Over the past decade, there have been significant expansions in policies that support low-income working families, such as refundable tax credits, health insurance, child support enforcement, child care subsidies, and nutritional supports. These programs help hard working families who struggle to meet basic needs due to low wages, irregular hours and lack of benefits. However, this safety net is incomplete. CLASP advocates for improvements in individual programs and in the service delivery system to help ensure low-income families have the support they need to stay employed and provide for their families.
Jun 25, 2015 | PERMALINK »
Supreme Court Upholds ACA; Preserves Affordable Health Insurance, Prevents “Benefits Cliff” for Workers
Today’s Supreme Court decision upholding Affordable Care Act (ACA) subsidies in all states ensures millions of people will retain access to affordable health insurance coverage. The Supreme Court’s ruling makes it clear that subsidies are available regardless of whether states have chosen to operate their own marketplace or use the federal marketplace, allowing the more than six million people who receive subsidies through the federal marketplace to remain insured.
Subsidies through the federal and state marketplaces allow low- and moderate-income families to receive affordable health insurance, helping them remain healthy and in the workforce, preventing medical crises from leading to insurmountable debts, and providing financial peace of mind.
This morning, CLASP Executive Director Olivia Golden testified before a combined hearing of the House Ways and Means and Agriculture Committees on work incentives in safety-net programs. Several witnesses raised concerns about potential “cliff effects” that occur when an increase in income results in a loss of benefits. As Dr. Golden testified, the ACA expansion of health insurance through Medicaid and ACA eliminates a significant cliff that families may have previously experienced.
In states that have elected to expand Medicaid, subsidies prevent a benefits cliff when a family’s income rises above the Medicaid eligibility threshold. Parents no longer have to take the enormous risk of going without health insurance if they add hours to a low-wage job and exceed a pre-ACA Medicaid eligibility ceiling that in many states was far below the poverty level. Instead, with Medicaid coverage at the lowest income levels and then coverage through the health insurance exchange with a sliding scale of subsidy, a working parent can have peace of mind about health care, regardless of income level. In states that have not elected to expand Medicaid, parents entering employment may still experience a cliff when their earnings exceed the low pre-ACA eligibility levels for Medicaid. They will then regain health insurance coverage through subsidies if their income climbs above 100 percent of poverty.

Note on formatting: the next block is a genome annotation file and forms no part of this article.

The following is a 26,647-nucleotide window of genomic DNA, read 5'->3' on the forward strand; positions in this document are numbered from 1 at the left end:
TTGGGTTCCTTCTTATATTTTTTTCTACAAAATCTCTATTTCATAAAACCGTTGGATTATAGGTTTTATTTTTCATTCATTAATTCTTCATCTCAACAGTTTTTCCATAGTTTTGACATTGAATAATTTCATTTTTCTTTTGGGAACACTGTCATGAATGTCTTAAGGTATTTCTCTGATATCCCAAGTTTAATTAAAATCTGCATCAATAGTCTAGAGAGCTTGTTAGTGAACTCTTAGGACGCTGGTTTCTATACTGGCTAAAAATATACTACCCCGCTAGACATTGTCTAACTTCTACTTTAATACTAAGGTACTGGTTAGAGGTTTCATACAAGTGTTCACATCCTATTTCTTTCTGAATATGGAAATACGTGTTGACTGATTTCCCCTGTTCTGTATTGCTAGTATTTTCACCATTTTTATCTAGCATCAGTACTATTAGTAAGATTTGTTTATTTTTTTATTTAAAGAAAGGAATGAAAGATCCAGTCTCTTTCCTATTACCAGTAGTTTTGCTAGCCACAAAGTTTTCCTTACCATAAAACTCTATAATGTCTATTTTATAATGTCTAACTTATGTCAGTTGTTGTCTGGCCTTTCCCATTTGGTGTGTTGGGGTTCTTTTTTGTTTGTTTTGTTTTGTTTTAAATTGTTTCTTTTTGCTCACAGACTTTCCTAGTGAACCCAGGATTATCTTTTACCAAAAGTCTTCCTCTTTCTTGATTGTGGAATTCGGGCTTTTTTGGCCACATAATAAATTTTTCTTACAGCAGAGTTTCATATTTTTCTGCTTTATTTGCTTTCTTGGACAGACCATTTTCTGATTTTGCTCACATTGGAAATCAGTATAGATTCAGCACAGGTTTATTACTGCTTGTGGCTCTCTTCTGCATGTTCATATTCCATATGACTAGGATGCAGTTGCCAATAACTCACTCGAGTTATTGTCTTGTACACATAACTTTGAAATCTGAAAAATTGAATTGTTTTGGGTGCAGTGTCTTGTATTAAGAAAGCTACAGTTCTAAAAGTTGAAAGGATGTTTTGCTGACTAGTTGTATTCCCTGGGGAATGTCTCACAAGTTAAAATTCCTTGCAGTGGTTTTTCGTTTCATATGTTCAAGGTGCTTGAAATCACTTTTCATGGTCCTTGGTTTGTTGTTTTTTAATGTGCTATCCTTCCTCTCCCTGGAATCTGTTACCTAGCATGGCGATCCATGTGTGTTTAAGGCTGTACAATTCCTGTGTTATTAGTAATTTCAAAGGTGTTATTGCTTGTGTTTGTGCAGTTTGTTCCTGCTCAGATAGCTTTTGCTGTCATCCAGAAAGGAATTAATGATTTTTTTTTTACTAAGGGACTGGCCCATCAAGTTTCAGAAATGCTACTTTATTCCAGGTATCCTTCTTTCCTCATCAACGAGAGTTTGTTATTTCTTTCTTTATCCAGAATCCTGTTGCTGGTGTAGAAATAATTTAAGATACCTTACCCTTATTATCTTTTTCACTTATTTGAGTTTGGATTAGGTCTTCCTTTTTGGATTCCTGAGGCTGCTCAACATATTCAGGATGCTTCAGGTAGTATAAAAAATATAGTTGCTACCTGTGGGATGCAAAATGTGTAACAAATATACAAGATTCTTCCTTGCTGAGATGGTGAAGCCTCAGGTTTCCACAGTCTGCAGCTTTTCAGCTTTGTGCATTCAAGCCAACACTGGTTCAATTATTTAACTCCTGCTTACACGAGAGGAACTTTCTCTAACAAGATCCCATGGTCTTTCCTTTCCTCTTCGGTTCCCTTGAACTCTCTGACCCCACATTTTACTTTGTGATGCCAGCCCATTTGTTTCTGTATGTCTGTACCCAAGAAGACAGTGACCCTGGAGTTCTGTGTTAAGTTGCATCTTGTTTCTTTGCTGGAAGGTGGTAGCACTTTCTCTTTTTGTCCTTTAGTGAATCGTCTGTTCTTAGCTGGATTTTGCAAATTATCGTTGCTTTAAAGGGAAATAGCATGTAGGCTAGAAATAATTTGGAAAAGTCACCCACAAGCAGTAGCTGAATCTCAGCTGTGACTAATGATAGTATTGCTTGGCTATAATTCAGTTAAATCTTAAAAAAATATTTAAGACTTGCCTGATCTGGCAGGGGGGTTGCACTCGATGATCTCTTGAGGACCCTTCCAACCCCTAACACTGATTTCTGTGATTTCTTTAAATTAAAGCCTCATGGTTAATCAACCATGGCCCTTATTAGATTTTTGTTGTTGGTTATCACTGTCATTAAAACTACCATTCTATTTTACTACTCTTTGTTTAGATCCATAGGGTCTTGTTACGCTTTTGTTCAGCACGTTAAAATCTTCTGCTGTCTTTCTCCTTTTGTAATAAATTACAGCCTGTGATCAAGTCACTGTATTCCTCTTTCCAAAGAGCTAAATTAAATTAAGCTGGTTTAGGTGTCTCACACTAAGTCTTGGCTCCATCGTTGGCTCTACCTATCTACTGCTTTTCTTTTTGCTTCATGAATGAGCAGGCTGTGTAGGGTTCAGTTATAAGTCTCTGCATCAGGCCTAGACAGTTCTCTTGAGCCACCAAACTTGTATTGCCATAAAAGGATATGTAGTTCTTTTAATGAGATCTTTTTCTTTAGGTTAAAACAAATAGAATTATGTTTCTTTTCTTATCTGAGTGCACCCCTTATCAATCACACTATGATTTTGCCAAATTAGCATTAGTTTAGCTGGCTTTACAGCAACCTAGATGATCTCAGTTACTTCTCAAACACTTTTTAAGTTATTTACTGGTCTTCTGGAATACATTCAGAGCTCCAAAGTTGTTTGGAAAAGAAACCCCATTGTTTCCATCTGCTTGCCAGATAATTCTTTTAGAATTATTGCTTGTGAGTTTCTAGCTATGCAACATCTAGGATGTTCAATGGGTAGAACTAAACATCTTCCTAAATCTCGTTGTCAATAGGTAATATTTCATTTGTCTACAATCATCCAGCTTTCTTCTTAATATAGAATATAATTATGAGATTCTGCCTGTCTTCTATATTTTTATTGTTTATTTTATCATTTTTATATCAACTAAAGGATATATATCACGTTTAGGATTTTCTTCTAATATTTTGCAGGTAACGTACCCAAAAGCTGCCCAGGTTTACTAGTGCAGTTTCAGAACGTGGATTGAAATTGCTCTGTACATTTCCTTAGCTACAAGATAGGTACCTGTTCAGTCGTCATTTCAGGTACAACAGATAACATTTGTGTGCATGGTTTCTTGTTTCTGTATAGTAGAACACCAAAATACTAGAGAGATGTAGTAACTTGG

The Supreme Court has now upheld two critical components of the Affordable Care Act. Five years after the ACA was passed and nearly two years into full implementation, it is time to shift the dialogue from whether the ACA should be law to making it work as well as possible. The remaining states should adopt the Medicaid expansion and remove this benefit cliff for parents moving into low-wage work.
In addition, all states should work to make ACA implementation seamless for low-income workers. One way to do this is to simplify and integrate Medicaid eligibility and enrollment procedures with other work support programs. For example, sharing a family’s income information between SNAP and Medicaid systems reduces the burden on both the applicant and state agencies. As states continue to move forward with ACA implementation, they should take advantage of opportunities, such as the enhanced federal funding for information system upgrades, to integrate work supports—ensuring workers and families can access the full package of benefits for which they qualify and making it possible for them to succeed while working in low-wage jobs.
Work Support Strategies: Streamlining Access, Strengthening FamiliesThe Work Support Strategies initiative provides a select group of states the opportunity to design, test, and implement more effective, streamlined, and integrated approaches to delivering key supports for low-income working families. READ MORE »
- Olivia Golden | Jun 25, 2015 Testimony by Olivia Golden on Work Incentives and the Safety Net
- Elizabeth Lower-Basch | Jun 16, 2015 TANF 101: Policy Briefs on Temporary Assistance for Needy Families
- AARP Public Policy Institute, CLASP, and NELP | Apr 09, 2015 Access to Unemployment Insurance Benefits for Family Caregivers: An Analysis of State Rules and Practices
- Randi Hall and Helly Lee | Mar 20, 2015 FNS Announces SNAP E&T Pilots in Ten States
- Helly Lee | Feb 09, 2015 WIOA: What Human Service Agencies and Advocates Need to Know
- Jun 25, 2015 Testimony by Olivia Golden on Work Incentives and the Safety Net (Joint Hearing of the House Committee on Ways and Means, Human Resources Subcommittee and the House Committee on Agriculture, Nutrition Subcommittee)
- CLASP | Jun 18, 2015 CLASP Submits Comments on Mechanized Claims Processing and Information Retrieval Systems also known as 90/10
- David Socolow, Elizabeth Lower-Basch, Michelle Derr, and Louisa Erickson | Jun 18, 2015 Webinar: WIOA-Human Services Collaborations: Opportunities and Challenge
- Jun 09, 2015 CLASP’s Comments on the Mental Health Parity and Addiction Equity Act of 2008
- Elizabeth Lower-Basch | May 29, 2015 TANF 101: Work Participation Rate